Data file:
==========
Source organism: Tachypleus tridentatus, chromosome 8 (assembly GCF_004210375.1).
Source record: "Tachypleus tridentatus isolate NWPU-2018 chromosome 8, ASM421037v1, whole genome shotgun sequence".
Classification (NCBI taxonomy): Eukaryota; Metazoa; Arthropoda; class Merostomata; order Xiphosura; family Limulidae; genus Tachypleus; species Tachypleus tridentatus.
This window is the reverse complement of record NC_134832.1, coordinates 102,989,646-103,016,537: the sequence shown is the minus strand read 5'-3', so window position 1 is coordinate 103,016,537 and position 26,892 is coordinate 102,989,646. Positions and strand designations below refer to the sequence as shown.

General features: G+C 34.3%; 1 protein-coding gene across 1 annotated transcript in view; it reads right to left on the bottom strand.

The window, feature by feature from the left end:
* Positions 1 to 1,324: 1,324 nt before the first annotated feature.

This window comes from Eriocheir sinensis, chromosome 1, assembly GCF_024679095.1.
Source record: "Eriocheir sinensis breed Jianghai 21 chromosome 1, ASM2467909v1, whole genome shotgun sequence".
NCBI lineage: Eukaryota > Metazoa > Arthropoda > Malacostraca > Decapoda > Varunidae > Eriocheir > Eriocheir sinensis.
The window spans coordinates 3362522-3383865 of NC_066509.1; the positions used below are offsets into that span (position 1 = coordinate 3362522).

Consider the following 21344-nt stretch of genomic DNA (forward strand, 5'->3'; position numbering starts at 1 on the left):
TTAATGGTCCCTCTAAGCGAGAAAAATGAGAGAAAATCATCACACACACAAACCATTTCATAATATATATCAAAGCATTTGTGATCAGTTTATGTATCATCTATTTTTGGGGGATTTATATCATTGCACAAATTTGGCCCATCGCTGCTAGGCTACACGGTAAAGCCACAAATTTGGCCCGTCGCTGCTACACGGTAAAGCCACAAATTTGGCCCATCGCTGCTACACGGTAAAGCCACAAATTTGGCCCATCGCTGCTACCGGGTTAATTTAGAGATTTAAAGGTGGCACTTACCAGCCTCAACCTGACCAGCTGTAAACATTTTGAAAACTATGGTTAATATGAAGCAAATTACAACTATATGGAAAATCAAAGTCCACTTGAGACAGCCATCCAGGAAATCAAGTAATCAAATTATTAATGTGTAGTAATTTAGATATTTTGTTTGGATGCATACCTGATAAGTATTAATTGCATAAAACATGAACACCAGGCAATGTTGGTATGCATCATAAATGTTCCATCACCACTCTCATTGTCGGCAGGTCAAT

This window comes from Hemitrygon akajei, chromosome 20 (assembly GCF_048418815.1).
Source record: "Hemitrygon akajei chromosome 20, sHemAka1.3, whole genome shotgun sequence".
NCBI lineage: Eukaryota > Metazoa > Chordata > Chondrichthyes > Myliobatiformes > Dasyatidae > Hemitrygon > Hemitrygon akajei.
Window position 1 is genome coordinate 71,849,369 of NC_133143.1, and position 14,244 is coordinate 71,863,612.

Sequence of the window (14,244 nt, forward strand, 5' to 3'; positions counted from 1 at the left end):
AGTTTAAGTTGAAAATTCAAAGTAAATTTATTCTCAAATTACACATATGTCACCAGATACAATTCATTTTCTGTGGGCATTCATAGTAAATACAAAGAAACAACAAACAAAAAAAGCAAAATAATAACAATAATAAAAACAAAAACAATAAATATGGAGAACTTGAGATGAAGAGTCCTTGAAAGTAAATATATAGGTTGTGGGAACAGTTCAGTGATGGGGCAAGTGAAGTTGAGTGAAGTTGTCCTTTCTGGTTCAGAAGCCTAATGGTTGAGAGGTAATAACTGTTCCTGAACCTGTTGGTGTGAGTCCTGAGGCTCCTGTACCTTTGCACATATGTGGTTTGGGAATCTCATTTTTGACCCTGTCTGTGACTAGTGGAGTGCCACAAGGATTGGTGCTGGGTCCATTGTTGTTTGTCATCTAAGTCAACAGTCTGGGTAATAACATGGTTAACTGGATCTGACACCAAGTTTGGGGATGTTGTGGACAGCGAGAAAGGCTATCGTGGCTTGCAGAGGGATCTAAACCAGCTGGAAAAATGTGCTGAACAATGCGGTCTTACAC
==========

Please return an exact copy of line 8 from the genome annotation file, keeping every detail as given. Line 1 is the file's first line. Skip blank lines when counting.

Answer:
This window comes from Eriocheir sinensis, chromosome 1, assembly GCF_024679095.1.